IN THE CUT
Jane Campion's erotic thriller In the Cut is, for the most part, an unholy mess, but as messes go, it's certainly one of 2003's more intriguing ones.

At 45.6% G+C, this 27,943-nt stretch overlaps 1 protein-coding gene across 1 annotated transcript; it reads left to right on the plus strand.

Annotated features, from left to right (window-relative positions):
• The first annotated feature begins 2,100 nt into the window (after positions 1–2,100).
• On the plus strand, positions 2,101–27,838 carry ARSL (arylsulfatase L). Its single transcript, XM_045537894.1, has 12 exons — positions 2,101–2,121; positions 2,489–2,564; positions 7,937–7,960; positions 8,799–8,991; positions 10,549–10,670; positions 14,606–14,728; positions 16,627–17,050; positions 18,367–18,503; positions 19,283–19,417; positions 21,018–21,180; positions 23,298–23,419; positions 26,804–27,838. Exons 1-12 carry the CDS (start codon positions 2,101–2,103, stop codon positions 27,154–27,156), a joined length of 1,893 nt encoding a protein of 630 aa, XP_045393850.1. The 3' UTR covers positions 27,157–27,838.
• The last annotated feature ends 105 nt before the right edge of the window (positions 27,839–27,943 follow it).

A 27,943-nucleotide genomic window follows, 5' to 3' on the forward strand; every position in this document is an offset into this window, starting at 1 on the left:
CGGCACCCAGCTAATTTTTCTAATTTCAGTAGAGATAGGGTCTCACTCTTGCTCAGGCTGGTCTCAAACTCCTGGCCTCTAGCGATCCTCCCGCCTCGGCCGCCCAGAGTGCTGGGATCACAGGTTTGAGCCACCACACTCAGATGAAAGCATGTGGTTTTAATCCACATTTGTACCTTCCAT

Based on Susanna Moore's 1995 novel, the film features Meg Ryan as Franny Avery, a depressed, wary New York schoolteacher who, near the beginning of the film, is interrogated by a gruff homicide detective named Malloy (Mark Ruffalo). Franny might have been the last person to see a serial killer's latest victim alive, and as she learns about the case, and as Malloy and Franny enter into an obsessive sexual relationship, Franny begins to suspect the detective himself of being the murderer. This is the basic plotline for Jagged Edge and a thousand soft-core, late-night-on-cable-TV movies, and as a work of this type, In the Cut just doesn't cut it. The plotting borders on the incoherent, with more contrivances and coincidences than the genre can stand, and the ending is a real botch; it requires Franny to be so criminally stupid that any goodwill built toward her - which isn't much in the first place - is completely trashed. And with the exception of Jennifer Jason Leigh's scenes as Franny's half-sister, the film has no lighter moments, and therefore no variety; In the Cut is an exercise in dread, and it doesn't give audiences anything in the way of a good time. However, you can't say it's badly made. Jane Campion doesn't seem much interested in the film as a thriller, yet she uses the elements of thrillers to explore one of her favorite themes - the victimization of women - and creates something disturbing and edgy; the movie doesn't work, but it's hard to shake out of your mind.